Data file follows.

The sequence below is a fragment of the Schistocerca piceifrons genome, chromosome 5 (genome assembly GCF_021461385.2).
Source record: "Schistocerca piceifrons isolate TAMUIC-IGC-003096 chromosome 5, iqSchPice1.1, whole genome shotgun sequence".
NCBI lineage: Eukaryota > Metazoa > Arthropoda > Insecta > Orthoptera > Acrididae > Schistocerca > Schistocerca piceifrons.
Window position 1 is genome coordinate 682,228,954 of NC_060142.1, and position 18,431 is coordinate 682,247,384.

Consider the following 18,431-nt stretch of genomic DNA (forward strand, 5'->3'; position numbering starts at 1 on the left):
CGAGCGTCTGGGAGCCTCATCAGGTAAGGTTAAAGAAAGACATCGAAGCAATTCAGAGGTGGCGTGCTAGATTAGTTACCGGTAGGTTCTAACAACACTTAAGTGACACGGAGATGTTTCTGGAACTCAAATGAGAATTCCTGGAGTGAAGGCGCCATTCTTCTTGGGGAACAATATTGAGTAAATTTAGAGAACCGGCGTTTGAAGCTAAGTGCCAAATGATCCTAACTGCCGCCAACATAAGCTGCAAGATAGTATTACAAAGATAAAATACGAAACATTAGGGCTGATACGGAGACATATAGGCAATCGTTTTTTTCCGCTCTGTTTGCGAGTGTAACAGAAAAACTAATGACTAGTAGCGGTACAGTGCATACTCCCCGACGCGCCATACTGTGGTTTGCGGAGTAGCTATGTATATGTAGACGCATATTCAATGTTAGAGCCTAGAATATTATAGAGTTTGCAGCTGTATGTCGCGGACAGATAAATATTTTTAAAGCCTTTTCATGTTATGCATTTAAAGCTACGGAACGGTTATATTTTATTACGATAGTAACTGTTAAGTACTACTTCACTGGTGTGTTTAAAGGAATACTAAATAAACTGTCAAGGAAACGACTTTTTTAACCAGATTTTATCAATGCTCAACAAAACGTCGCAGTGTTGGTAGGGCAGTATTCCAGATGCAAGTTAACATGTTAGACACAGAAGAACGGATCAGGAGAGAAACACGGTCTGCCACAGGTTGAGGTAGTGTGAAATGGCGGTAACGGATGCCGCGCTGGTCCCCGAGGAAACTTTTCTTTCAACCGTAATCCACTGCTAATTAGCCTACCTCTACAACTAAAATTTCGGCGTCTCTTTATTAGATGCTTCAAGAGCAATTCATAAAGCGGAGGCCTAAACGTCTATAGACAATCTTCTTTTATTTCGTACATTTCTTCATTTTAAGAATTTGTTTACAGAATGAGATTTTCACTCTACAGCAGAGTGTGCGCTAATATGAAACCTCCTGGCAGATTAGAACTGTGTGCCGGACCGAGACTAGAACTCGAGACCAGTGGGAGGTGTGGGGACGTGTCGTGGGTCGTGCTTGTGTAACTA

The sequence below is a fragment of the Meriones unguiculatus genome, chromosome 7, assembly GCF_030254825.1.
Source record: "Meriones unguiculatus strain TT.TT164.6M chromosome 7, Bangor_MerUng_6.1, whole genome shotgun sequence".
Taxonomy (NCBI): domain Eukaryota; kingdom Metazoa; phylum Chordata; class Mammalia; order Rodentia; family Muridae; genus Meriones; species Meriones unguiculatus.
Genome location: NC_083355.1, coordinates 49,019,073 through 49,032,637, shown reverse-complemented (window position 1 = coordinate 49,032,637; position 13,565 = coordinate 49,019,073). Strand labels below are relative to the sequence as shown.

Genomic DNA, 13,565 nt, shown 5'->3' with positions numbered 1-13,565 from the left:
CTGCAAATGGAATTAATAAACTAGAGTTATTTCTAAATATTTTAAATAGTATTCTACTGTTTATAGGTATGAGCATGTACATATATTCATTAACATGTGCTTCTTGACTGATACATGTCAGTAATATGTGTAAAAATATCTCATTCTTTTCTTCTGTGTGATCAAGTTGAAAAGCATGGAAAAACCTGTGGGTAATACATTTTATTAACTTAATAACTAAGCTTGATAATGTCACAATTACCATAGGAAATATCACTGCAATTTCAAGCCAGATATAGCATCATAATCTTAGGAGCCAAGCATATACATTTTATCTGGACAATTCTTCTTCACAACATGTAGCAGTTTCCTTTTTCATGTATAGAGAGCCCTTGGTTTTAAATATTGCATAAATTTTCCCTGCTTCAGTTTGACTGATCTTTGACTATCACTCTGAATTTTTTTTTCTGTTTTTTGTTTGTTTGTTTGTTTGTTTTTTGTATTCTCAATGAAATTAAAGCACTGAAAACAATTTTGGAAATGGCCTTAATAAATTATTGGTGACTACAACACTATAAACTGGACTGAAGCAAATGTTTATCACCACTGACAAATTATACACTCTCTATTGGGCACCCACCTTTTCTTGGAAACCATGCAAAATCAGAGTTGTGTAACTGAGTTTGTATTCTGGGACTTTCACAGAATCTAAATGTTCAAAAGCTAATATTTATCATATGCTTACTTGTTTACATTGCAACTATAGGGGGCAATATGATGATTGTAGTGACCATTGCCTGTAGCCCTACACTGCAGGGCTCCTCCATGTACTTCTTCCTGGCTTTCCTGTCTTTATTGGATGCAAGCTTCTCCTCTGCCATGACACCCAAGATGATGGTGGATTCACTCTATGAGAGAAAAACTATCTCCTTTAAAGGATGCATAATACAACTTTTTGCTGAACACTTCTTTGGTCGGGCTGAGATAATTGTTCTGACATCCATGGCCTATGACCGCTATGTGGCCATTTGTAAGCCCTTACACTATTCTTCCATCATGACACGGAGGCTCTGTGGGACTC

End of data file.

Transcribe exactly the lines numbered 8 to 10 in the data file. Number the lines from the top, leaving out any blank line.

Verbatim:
Source record: "Meriones unguiculatus strain TT.TT164.6M chromosome 7, Bangor_MerUng_6.1, whole genome shotgun sequence".
Taxonomy (NCBI): domain Eukaryota; kingdom Metazoa; phylum Chordata; class Mammalia; order Rodentia; family Muridae; genus Meriones; species Meriones unguiculatus.
Genome location: NC_083355.1, coordinates 49,019,073 through 49,032,637, shown reverse-complemented (window position 1 = coordinate 49,032,637; position 13,565 = coordinate 49,019,073). Strand labels below are relative to the sequence as shown.